Pasta Shapes my MemoriesApril 25, 2013
Apparently, there are more than 250 pasta shapes available but I have no idea why.
I’m sure there’s someone out there who has set themselves the task of sampling every single one and probably blogged about it. Me? I’m happy to stick to the five or six I enjoy regularly, perhaps because of my strong associations with them.
One of my favourites is maccheroni (with a good meat ragu) as they remind me of the time my mother was hired to demonstrate this dish in a Sydney CBD department store in the late ‘50s. I was maybe four when I helped her hand out the paper dishes laden with pasta (direct from boiling pots of water and sauce) to a largely pasta-ignorant crowd of shoppers. Ah, those wacky days before OH&S took over.
I like mafaldine too. There they are, the long curly strands flying through the air from the kitchen to the backyard of the boarding house next door in ‘60s inner-west Balmain. Unwanted by the young Italian male lodgers – bored by yet another pasta dinner I guess – their loss was the pet dog’s gain.
Occasionally I’ll cook creste di gallo (roosters’ combs) just to hear my grandfather’s voice denouncing them as shaped “like old folks’ dentures”.
But more often than not, I reach for spaghetti, despite my first school kid trauma of discovering a tuckshop spaghetti sandwich was not what mamma made: it was some kind of sickly sweet orange coloured pap.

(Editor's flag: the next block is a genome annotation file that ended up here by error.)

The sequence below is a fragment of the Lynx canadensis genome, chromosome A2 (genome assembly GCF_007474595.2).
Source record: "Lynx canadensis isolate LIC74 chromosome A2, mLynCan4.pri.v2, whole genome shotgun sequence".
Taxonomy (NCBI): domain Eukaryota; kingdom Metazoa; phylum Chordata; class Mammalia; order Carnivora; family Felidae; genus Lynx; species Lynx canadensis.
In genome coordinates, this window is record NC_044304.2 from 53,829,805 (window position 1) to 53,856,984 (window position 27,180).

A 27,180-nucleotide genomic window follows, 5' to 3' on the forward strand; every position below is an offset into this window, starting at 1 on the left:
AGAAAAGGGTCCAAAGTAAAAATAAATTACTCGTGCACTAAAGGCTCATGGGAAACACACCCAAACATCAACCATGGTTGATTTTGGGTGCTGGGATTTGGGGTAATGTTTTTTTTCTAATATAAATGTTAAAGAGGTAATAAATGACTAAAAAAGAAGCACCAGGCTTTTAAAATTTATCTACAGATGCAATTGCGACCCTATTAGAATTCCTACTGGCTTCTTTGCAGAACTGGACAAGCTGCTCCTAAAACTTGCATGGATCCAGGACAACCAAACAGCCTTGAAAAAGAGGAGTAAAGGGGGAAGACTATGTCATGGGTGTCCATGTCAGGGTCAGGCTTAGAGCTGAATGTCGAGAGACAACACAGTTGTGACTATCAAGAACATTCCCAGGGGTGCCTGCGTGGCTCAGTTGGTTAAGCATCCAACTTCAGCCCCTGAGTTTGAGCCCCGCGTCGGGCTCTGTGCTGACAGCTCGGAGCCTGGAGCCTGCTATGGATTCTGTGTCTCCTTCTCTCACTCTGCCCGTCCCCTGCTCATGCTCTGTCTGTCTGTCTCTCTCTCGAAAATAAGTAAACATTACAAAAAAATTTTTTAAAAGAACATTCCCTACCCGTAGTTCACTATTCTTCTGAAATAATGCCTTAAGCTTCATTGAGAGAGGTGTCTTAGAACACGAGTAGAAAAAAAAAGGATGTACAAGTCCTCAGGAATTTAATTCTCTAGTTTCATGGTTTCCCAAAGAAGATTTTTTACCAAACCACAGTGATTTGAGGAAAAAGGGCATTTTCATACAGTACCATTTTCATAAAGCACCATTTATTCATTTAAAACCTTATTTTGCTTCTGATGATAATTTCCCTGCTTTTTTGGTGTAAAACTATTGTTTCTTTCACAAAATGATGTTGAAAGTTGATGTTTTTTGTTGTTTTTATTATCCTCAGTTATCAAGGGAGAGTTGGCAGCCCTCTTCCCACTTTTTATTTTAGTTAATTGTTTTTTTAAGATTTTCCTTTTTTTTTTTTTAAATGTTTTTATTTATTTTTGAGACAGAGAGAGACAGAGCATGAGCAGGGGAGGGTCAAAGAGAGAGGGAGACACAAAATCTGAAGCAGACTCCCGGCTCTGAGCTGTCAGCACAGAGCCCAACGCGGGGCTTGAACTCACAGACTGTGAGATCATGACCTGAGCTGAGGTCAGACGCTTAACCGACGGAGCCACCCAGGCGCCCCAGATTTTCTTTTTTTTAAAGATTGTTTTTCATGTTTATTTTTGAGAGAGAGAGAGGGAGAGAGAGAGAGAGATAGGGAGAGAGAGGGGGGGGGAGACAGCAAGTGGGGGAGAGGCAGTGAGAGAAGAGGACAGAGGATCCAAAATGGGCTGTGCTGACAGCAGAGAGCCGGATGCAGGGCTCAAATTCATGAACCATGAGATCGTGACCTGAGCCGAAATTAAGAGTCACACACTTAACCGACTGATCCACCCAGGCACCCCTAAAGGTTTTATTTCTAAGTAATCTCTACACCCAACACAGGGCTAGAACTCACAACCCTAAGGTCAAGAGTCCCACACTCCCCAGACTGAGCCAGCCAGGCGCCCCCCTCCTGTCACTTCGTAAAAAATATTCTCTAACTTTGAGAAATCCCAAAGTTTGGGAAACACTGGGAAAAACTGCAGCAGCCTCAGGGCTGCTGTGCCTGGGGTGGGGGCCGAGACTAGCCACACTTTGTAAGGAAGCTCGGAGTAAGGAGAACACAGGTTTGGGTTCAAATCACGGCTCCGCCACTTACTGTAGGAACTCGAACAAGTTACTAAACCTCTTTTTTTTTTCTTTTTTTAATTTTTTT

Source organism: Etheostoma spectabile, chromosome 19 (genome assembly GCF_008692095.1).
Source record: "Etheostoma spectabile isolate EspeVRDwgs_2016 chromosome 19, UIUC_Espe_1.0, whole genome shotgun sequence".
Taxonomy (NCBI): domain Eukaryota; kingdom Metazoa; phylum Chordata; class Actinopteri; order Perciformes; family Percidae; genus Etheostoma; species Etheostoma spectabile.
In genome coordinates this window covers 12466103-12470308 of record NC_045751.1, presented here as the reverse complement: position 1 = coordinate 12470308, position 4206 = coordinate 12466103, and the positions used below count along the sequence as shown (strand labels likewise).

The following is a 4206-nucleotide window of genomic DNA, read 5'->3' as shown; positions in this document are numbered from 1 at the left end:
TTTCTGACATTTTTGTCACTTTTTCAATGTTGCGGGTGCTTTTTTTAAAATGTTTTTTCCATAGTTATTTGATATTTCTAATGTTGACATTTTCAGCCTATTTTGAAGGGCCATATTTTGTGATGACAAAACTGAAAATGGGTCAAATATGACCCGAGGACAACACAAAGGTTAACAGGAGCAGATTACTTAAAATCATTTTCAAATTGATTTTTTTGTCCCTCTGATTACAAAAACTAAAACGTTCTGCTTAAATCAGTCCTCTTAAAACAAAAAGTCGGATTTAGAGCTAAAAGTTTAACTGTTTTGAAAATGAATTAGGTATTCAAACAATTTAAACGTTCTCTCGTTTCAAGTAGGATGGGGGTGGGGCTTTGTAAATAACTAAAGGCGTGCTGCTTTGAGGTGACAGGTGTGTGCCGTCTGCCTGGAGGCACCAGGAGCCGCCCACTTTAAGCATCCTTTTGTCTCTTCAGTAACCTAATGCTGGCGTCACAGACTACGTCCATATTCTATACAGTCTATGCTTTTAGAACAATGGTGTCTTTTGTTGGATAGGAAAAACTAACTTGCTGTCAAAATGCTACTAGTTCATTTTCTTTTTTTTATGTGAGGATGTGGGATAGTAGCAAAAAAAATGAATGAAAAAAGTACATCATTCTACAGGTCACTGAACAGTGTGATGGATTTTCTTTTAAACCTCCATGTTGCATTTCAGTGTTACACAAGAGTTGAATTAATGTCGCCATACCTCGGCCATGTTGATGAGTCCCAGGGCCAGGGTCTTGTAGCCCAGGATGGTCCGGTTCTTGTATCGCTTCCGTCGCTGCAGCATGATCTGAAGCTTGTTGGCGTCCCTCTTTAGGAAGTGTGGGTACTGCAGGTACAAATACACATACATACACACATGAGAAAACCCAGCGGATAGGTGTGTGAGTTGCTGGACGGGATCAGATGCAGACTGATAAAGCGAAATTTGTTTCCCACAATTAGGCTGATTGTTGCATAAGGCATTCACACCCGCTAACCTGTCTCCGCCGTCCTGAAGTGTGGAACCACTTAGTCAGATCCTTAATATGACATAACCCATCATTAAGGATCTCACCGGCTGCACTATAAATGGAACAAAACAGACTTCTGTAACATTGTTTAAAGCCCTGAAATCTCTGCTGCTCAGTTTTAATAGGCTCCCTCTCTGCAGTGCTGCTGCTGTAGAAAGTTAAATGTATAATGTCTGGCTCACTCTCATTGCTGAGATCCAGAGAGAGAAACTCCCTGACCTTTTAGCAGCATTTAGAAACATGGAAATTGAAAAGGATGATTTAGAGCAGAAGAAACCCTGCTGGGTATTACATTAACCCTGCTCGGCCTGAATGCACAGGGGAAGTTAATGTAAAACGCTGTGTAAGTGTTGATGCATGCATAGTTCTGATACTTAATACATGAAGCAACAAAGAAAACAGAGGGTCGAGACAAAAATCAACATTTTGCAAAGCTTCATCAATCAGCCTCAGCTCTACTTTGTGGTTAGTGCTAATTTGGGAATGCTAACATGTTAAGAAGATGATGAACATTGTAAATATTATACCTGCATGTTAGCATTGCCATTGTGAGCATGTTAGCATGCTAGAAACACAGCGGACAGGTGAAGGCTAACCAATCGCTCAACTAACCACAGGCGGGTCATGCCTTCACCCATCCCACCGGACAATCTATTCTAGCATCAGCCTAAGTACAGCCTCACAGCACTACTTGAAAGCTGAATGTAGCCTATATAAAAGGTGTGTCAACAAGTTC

Spaghetti, or sometimes linguine, is the pasta of choice in many film scenes. You just can’t convey some messages with any other shape. The Italian journalist who coined the phrase ‘Spaghetti Western’ in the mid ‘60s knew his onions.
Think about the steamy kitchen sink scene in Billy Wilder’s The Apartment when Jack Lemmon prepares dinner for Shirley Maclaine and strains the pasta over a tennis racquet. “You’re pretty good with that racquet” she says, to which Lemmon replies “Wait till you see me serve the meatballs!”
Or the spaghetti-eating scene with the two besotted dogs in Disney’s Lady and the Tramp.
But the last word goes to Walter Matthau (Oscar) in Neil Simon’s 1967 bachelor fest The Odd Couple during a nasty fight when he throws Felix’s freshly cooked plate of spaghetti, er, linguine* and sauce against a kitchen wall, where it slowly drops off. That image just wouldn’t be the same with bow-tie or shell-shaped pasta.
* Watch the ‘Odd Couple’ clip for the spaghetti v linguine tussle http://www.youtube.com/watch?v=LDXSXkYoM5Y
Lose yourself in the definitive Guide to Pasta Shapes